(Redirected from Barmedman, New South Wales)

Barmedman is a rural village in the Bland Shire in the New South Wales state of Australia, located approximately half-way between West Wyalong and Temora. Barmedman began as a service centre for gold-mining operations in the area. Nowadays the local district has an agricultural economic base, including wheat and canola cropping and sheep grazing. It is the home of two large wheat silos with a combined capacity of over a million bushels. At the 2011 census, Barmedman had a population of 212.[1] The township's name is derived from an Aboriginal word meaning 'long water'.[2]

New South Wales
Main street of Barmedman
Barmedman is located in New South Wales
Coordinates34°09′0″S 147°23′0″E / 34.15000°S 147.38333°E / -34.15000; 147.38333Coordinates: 34°09′0″S 147°23′0″E / 34.15000°S 147.38333°E / -34.15000; 147.38333
Population212 (2011 census)[1]
Elevation262 m (860 ft)
LGA(s)Bland Shire Council
State electorate(s)Cootamundra
Federal division(s)Riverina


Barmedman pastoral runEdit

In December 1849 the 'Barmedman' pastoral run, leased by John Cartwright, was described as having an estimated area of 36,000 acres with a grazing capacity of about 1,000 cattle. Within its boundaries was a water-source called the Barmedman Waterhole.[3]

In August 1872 the Robertson brothers purchased 'Barmedman' station from A. G. Jones. At about the same time the brothers also purchased 'West Bland Plains' and 'Bland West' stations.[4] One of the brothers, Lachlan Robertson, resided on 'Barmedman' station until his death in 1916.[5]

Barmedman ReefsEdit

In 1874 newspaper reports began to appear of gold-mining operations at a location called Barmedman Reefs, on the 'Barmedman' pastoral run 70 miles north-west of Young. The location was described as “a hill of no great altitude” making up an area of 10 acres “with hardly perceptible slopes on either side”. Seams (or reefs) of gold-bearing quartz had been found within the formation which consisted of layers of slate and sandstone.[6]

Quartz reef mining was carried out by using crushing machines which reduced the quartz to a fine dust, after which it was mixed with water and passed into ‘ripple tables’ where gold could be extracted by means of plates coated with mercury (which amalgamated with any gold fragments).[7] Mining with crushing machines required a workforce to dig the shafts, extract the rock and operate the machinery. Miners operating at the Barmedman Reefs in early 1874 were the partnership of Mayne, Marr, and the Quail brothers and also M’Garr “and party”.[6]

In about May 1878 a public-house opened at Barmedman Reefs, owned and managed by Mrs. Maher. Jackson’s store opened shortly afterwards at the locality. Another business at Barmedman Reefs was carried out by Christopher M’Neven, operating as a blacksmith and wheelwright.[8] Mrs. Maher's hotel at Barmedman Reefs, as well as a store also owned by her, were burned down in January 1881; it was reported that "Mrs. Maher and the children were barely outside when the roof fell with a loud crash".[9]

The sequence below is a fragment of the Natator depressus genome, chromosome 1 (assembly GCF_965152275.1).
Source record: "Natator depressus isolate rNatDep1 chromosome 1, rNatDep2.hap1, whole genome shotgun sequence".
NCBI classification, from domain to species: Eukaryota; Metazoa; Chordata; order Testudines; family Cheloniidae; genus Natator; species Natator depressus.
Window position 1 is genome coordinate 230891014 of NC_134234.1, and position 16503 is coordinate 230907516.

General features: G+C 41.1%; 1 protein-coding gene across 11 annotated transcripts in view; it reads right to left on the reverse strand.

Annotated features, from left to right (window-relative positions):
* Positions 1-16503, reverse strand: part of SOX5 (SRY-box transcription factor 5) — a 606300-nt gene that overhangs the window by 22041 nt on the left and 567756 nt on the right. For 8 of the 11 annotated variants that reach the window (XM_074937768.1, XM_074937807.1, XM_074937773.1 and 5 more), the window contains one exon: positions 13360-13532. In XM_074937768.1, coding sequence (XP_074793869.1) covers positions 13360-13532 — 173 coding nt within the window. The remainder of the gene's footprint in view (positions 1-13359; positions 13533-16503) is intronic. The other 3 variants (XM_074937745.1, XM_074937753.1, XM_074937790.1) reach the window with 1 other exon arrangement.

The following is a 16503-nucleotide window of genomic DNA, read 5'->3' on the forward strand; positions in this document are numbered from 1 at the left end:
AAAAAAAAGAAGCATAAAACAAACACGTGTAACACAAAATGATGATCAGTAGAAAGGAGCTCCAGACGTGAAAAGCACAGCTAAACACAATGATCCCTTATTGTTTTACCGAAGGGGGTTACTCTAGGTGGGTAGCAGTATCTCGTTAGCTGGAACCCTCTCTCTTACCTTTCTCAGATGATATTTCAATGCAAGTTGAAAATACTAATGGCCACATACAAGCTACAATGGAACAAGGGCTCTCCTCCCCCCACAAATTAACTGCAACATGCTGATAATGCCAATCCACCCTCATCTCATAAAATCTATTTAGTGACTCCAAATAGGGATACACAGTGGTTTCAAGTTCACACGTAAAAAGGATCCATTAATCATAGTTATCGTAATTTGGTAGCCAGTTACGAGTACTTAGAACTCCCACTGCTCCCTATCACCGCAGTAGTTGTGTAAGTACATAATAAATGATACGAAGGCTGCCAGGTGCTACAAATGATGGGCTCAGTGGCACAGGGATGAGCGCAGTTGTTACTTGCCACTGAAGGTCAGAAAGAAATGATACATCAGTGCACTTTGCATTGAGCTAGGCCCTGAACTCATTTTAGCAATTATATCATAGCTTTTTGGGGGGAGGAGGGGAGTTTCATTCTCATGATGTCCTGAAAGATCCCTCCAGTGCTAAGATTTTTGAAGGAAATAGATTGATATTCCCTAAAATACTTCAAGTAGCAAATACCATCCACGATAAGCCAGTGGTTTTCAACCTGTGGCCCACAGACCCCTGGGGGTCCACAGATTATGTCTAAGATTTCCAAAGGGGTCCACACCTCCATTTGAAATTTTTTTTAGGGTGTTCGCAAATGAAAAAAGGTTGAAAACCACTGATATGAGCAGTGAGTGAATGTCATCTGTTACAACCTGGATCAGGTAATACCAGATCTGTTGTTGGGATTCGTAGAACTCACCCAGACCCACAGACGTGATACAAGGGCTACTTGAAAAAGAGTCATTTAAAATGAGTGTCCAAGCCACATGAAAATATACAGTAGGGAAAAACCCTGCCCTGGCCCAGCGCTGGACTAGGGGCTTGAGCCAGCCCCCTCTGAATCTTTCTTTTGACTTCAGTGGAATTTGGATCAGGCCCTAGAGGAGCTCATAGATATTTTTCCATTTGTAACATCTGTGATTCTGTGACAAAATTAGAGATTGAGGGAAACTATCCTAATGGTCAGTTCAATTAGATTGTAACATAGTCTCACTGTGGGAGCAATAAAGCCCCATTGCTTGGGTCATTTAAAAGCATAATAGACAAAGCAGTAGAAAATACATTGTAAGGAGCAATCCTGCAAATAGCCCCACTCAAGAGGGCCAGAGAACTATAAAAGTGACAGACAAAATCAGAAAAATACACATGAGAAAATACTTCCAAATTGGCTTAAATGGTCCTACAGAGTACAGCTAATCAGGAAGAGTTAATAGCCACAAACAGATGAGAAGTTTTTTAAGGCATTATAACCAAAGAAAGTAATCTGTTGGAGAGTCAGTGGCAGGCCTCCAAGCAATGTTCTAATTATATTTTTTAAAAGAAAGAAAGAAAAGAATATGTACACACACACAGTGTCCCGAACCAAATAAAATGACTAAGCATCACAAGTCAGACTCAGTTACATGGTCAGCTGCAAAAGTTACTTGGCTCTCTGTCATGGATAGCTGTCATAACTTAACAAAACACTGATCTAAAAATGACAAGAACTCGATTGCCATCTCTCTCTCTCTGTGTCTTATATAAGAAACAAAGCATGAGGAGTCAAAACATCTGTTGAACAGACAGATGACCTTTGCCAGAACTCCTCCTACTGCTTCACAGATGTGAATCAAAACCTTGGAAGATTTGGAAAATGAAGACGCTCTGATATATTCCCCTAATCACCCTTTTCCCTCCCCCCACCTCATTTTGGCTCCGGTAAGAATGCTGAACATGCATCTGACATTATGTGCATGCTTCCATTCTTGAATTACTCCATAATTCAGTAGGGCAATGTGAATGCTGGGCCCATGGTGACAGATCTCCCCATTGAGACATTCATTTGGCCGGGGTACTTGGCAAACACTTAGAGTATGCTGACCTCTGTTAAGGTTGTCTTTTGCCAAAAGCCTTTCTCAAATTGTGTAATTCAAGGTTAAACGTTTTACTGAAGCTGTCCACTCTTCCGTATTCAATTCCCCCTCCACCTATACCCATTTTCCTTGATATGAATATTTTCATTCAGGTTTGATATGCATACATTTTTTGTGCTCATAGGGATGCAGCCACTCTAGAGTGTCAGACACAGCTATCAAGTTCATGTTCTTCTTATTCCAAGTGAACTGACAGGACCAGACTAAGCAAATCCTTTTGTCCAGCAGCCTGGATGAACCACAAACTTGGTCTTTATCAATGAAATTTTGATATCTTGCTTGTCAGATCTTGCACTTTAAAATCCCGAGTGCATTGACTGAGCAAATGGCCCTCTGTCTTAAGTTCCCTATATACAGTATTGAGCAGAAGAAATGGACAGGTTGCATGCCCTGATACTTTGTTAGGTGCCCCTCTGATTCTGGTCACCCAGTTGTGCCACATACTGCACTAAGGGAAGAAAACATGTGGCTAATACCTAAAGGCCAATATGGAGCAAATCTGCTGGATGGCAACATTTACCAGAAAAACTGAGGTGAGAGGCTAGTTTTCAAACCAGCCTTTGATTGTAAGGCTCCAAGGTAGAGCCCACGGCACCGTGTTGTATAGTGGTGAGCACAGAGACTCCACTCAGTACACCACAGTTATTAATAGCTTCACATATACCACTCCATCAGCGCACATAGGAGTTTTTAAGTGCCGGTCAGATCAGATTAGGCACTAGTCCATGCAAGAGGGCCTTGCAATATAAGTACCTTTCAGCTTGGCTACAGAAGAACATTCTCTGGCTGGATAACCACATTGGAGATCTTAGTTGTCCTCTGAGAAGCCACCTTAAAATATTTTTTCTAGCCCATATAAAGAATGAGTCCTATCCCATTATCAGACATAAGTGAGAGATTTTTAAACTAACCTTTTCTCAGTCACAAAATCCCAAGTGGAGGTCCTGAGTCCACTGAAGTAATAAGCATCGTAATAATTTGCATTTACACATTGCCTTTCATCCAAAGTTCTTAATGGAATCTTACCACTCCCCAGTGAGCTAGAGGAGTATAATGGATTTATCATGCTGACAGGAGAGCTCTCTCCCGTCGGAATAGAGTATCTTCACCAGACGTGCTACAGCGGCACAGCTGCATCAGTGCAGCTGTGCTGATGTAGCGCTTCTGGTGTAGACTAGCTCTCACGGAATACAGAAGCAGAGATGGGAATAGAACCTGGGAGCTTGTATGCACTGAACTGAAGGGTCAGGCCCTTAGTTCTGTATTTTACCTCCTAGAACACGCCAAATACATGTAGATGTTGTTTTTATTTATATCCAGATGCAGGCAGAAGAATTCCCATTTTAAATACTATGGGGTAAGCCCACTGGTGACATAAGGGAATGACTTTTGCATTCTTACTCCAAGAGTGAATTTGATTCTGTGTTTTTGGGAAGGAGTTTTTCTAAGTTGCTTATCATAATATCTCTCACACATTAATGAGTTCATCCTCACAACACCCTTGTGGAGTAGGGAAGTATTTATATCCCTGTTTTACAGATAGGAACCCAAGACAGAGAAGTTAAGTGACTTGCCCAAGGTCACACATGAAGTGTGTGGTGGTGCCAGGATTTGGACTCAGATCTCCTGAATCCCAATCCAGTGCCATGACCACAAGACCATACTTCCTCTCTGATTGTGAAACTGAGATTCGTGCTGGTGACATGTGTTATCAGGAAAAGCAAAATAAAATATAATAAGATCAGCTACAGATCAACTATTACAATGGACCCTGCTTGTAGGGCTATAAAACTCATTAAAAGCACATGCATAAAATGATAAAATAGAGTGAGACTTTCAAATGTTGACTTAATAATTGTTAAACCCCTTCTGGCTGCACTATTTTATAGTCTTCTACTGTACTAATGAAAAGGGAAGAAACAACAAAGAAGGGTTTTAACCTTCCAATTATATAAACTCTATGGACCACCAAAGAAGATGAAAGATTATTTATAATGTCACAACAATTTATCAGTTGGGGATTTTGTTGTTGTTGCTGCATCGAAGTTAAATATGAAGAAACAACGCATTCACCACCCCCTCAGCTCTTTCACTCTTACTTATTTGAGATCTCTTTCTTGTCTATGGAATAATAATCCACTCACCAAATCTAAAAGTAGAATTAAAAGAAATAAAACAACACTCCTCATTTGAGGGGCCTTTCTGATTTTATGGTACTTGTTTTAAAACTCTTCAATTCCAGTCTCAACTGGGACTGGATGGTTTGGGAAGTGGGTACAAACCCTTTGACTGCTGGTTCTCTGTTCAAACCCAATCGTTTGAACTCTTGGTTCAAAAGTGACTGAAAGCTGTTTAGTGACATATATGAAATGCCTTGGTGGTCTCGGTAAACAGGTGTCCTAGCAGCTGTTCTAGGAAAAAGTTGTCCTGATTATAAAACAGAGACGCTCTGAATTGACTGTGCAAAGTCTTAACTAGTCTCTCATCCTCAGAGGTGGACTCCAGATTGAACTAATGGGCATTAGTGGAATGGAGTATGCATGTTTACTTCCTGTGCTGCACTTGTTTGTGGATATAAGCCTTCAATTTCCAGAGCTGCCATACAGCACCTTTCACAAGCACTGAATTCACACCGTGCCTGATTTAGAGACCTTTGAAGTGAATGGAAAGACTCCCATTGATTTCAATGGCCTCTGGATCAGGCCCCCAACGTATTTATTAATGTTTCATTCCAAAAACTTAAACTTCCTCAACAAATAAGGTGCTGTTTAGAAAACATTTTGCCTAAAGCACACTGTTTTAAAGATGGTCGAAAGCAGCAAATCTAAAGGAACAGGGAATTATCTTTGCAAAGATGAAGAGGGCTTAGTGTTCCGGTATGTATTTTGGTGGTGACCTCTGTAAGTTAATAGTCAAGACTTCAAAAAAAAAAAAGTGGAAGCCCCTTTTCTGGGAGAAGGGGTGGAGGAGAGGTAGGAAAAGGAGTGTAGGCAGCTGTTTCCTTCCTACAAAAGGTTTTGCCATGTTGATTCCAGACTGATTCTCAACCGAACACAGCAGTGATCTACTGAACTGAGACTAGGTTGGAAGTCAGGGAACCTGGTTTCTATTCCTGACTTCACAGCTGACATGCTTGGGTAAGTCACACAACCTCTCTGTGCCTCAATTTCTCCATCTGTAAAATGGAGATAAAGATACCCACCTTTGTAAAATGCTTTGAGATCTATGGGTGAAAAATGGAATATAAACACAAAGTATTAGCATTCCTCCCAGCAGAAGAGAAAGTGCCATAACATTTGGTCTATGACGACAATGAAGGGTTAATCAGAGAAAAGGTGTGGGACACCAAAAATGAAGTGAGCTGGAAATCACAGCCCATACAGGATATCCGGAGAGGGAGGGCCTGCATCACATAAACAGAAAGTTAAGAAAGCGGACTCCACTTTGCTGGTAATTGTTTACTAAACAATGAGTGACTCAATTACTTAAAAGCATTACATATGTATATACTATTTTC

Barmedman townshipEdit

The locality was known as Barmedman Reefs (or Barmedman Reef) until the early 1880s. From about 1882, after much of the attention had been taken away by the gold-rush at nearby Temora, the name of the township increasingly began to be shortened to Barmedman.[10]

Barmedman main street - illustration published in Australian Town and Country Journal, 7 April 1894.

By early 1882 there were two hotels operating at Barmedman: the West Coast of New Zealand Hotel owned by Alexander Constantine (who had been a successful miner in the district) and the Barmedman Hotel owned by John Birnie. By the end of 1882 a third hotel had opened in the town, the Melbourne Club Hotel owned by John Cohen.[11]

In August 1882 a portion of Crown Land was set aside by the New South Wales Department of Lands “as a site for the town of Barmedman”.[12] A public school was opened at Barmedman in July 1883.[13]

In May 1891 it was reported that "within a radius of 25 miles from Barmedman there are 200 families, holding in the aggregate 272,000 acres of conditionally purchased land". After a period of intense lobbying by the local Farmers' Association in August 1892 the Minister of Lands approved the establishment of a Lands Office at Barmedman.[14]

In September 1892 a report was published regarding the economics of crushing the gold-bearing stone at Barmedman, claiming that "miners must get good stone" in order to pay the high price "for carting and crushing". Despite that "some miners are getting a very good living by going through the old workings". The correspondent stated Barmedman’s population "is about 300, and there is a good opening for a butcher and baker".[15]

In April 1894 it was reported that Barmedman had a population of 400 residents, with a public school "under the supervision of Mr. Walsh" with "an attendance roll of 100 children".[16]

In June 1903 a railway connection between Temora and Barmedman was opened for the carriage of goods. The continuance of the line from Barmedman to Wyalong was opened in November the same year.[17] The final railway extension was opened in November 1917 between Wyalong and Cargelligo (Lake Cargelligo), which completed the Central Western branch line joining with the Main Southern Railway at Cootamundra.[18] In January 1923 a railway line was opened which branched from the Lake Cargelligo line at Barmedman and terminated at Rankins Springs.[19]